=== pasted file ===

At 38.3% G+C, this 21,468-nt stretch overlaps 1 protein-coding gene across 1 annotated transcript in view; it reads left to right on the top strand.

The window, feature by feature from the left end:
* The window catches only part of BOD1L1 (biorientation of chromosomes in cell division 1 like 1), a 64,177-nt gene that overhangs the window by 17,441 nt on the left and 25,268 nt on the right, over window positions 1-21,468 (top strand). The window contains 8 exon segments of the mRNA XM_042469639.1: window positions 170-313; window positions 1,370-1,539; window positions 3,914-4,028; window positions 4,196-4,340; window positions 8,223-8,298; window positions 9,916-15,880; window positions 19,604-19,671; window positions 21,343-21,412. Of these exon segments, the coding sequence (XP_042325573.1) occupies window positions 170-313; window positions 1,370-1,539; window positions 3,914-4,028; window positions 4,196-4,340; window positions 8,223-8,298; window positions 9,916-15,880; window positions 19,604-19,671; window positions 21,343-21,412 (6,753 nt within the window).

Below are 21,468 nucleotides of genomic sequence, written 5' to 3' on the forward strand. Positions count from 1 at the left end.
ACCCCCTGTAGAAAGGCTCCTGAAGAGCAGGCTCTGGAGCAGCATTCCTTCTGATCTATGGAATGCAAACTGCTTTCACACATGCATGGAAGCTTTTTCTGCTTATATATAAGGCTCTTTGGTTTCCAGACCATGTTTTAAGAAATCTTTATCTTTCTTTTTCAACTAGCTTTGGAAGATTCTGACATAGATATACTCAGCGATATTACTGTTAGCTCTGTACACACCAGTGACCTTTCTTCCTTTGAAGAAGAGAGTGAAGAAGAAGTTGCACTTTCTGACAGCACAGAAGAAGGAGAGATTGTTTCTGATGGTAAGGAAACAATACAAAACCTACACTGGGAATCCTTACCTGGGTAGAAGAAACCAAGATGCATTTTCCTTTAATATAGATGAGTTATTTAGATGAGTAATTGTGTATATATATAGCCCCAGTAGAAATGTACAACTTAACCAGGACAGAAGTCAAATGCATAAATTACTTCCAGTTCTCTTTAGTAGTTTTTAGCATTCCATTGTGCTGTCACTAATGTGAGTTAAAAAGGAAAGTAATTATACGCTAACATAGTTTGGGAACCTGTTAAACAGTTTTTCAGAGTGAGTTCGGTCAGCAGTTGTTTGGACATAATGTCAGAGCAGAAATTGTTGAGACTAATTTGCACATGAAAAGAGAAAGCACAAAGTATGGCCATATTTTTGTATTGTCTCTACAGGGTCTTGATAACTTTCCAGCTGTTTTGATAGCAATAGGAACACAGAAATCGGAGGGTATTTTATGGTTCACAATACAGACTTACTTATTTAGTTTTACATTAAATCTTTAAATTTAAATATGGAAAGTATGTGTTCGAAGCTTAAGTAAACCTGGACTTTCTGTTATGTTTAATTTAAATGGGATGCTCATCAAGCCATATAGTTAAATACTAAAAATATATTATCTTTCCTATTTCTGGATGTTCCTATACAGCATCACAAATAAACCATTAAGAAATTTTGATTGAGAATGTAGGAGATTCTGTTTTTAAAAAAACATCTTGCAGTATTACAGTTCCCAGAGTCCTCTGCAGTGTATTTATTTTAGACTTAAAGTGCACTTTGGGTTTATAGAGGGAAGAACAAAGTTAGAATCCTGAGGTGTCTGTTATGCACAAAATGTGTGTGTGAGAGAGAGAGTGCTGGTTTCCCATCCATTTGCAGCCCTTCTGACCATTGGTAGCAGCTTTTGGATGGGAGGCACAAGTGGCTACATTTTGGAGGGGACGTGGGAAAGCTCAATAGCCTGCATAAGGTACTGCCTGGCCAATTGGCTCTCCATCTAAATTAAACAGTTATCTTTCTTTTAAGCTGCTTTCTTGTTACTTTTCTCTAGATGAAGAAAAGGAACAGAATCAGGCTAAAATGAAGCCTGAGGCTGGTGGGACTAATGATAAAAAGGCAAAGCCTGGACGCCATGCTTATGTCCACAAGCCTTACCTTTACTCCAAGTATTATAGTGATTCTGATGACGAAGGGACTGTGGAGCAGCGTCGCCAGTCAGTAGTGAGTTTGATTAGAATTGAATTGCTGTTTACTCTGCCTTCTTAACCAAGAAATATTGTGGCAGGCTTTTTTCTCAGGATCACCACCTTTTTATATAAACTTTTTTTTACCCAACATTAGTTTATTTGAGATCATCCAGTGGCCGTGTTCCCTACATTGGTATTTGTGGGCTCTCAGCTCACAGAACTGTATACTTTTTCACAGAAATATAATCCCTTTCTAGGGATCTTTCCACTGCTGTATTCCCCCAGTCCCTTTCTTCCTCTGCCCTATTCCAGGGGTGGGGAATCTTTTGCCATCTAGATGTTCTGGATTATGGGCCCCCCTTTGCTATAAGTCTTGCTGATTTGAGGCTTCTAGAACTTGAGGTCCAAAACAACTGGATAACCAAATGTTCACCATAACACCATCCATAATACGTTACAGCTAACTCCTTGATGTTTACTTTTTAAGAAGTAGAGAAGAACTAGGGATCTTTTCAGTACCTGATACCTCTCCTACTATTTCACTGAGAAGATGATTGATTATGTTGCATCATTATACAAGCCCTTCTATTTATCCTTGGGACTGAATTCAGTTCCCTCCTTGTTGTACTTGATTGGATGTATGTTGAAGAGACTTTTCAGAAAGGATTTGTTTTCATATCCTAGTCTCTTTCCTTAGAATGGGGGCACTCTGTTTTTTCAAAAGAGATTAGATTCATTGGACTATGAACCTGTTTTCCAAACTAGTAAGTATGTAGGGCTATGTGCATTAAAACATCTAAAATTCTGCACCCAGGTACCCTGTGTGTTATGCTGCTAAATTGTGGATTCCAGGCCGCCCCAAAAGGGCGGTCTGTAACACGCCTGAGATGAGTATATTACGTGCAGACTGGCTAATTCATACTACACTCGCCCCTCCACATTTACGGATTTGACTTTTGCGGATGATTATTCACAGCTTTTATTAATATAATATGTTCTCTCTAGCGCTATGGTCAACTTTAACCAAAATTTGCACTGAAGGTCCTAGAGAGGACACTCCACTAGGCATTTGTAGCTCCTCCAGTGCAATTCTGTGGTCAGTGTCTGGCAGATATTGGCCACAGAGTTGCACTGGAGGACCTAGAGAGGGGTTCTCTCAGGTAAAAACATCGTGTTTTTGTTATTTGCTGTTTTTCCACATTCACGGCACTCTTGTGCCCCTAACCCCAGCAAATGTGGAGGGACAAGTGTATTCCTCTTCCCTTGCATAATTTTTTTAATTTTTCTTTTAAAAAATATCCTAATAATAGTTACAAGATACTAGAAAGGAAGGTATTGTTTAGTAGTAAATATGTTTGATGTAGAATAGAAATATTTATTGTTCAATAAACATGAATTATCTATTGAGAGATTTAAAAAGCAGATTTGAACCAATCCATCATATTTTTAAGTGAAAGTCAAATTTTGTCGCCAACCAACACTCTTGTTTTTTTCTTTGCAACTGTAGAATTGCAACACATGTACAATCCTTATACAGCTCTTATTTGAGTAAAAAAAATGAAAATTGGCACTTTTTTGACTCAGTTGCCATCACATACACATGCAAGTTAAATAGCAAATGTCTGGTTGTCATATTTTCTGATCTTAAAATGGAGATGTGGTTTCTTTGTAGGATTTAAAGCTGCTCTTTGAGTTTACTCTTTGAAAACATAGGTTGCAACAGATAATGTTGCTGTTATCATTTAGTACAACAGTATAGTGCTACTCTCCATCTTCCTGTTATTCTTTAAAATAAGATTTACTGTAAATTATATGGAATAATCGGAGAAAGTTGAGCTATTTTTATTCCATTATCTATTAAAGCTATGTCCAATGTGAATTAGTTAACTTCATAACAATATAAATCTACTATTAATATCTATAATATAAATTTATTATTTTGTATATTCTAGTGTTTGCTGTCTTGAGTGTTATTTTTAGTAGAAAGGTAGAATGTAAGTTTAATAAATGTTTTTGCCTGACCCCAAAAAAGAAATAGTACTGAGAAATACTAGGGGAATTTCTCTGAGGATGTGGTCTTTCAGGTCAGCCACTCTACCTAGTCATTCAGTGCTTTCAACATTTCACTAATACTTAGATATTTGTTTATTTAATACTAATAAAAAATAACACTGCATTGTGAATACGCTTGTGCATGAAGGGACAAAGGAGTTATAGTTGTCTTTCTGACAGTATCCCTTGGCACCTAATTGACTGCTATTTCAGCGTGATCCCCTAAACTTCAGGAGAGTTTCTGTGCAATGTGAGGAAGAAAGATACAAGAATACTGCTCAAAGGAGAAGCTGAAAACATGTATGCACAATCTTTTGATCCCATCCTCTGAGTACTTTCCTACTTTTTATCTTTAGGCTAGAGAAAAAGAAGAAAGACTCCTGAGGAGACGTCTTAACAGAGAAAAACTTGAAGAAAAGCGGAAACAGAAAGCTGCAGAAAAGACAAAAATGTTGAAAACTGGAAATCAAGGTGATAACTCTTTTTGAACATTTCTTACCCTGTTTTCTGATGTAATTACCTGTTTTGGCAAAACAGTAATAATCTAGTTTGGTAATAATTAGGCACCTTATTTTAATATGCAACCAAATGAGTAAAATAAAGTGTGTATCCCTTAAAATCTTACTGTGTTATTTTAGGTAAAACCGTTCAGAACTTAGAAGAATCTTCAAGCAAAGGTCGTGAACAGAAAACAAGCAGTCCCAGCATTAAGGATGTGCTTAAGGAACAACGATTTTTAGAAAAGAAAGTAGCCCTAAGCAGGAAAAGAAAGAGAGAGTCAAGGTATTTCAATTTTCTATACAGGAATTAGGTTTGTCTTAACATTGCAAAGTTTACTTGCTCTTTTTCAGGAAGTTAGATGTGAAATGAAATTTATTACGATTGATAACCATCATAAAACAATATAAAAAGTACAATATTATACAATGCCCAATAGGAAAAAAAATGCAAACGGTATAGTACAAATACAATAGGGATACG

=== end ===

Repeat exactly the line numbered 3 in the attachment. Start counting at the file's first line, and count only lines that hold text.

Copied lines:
* The window catches only part of BOD1L1 (biorientation of chromosomes in cell division 1 like 1), a 64,177-nt gene that overhangs the window by 17,441 nt on the left and 25,268 nt on the right, over window positions 1-21,468 (top strand). The window contains 8 exon segments of the mRNA XM_042469639.1: window positions 170-313; window positions 1,370-1,539; window positions 3,914-4,028; window positions 4,196-4,340; window positions 8,223-8,298; window positions 9,916-15,880; window positions 19,604-19,671; window positions 21,343-21,412. Of these exon segments, the coding sequence (XP_042325573.1) occupies window positions 170-313; window positions 1,370-1,539; window positions 3,914-4,028; window positions 4,196-4,340; window positions 8,223-8,298; window positions 9,916-15,880; window positions 19,604-19,671; window positions 21,343-21,412 (6,753 nt within the window).